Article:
– Okay, I had heard of Kahoot! and, but I hadn’t heard of that one, so that’s a good, another resource that seems to be one of the biggest questions I’m seeing right now, within children’s ministry is, “What kind of games can we play online “with our kids and keep them engaged because they are on… “On and in that format so often now that they’re kind of”–
– You know.
– We’ve also… We’ve also done Zoom survivor–
– Where we’ve had, where, you know, we’ll have a bunch of students on and we use the chat feature to submit answers. And so we’ll have trivia questions that we’ll throw out and then whoever can type in the correct answer first, has immunity that round. And then everyone else on a piece of paper writes whoever they want to vote off the Zoom call and then they hold it up and then we tally the votes and then we send to a breakout room, you know, break out Island–
– And where we have some staff and leaders kind of hanging out and just being able to talk and chat and things like that. And then the game continues and we’ve played in a few different ways where we’ve had… Where we’ve had, you know, where the… A person who gets immunity can also bring someone back from the Island, that breakout room and so we bring them back in and they get to play the game and, you know, ultimately we get a winner at the end. And so it’s a fun kind of way to involve more people. And it also may last longer than some of the other games.
– Right, right. Well, I think we’re seeing anything that enables them to engage–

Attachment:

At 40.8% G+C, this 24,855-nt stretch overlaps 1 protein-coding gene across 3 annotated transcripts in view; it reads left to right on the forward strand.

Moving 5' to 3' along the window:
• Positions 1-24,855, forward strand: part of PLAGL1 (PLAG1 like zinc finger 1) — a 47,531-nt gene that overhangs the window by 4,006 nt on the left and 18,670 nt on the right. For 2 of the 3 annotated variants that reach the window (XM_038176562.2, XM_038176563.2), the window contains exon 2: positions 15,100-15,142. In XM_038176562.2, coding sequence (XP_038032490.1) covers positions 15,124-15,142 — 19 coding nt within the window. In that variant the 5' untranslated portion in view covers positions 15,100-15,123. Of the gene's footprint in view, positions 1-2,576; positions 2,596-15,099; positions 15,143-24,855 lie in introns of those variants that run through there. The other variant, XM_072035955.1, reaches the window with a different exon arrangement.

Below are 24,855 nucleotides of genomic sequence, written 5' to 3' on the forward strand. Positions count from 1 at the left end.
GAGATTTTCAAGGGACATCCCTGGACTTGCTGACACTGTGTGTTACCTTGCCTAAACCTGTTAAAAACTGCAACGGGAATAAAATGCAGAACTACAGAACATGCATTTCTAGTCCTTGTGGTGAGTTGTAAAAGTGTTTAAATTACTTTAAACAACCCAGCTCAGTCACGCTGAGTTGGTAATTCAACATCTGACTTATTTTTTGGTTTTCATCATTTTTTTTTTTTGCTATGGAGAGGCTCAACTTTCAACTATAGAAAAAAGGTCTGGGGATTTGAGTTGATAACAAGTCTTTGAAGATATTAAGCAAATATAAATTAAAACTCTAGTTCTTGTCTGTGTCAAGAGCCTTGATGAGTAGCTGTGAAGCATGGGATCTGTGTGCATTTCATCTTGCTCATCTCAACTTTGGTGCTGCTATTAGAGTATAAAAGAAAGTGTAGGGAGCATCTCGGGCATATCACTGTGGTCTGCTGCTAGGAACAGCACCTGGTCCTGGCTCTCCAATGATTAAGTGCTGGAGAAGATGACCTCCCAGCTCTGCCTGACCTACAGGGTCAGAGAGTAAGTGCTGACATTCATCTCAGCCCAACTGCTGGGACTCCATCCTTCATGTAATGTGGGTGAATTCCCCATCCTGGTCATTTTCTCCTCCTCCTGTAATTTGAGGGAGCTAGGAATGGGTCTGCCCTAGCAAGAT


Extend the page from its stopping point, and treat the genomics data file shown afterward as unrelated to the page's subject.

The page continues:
– If they can participate just like they do in the classroom. So it’s funny–
– Like we need to transfer, I’m finding a lot of things we do in the classroom, we’ve just got to transfer to Zoom and it’s working pretty well. But–
– I don’t think we have any other questions. So I think we can wrap it up, but we thank you so much for your time.
– And we hope things go well at your church as y’all opened back up this week. And as you open up for small groups, in a couple of weeks.
– But we appreciate your time. And if you’re ever in Alabama come see us.
– Absolutely and thanks again for the invite. This has been so much fun and I know we’ve had to change some plans, but it’s been a blessing to still be able to, spend some time with y’all and to bless y’all in Alabama. And again, if I can minister or partner with you in any way, please let me know.
– I will, thank you Tony, we appreciate it.
– Thank you.
– Y’all all have a good night. We appreciate y’all participating.
– Thanks everybody.
– Bye, bye.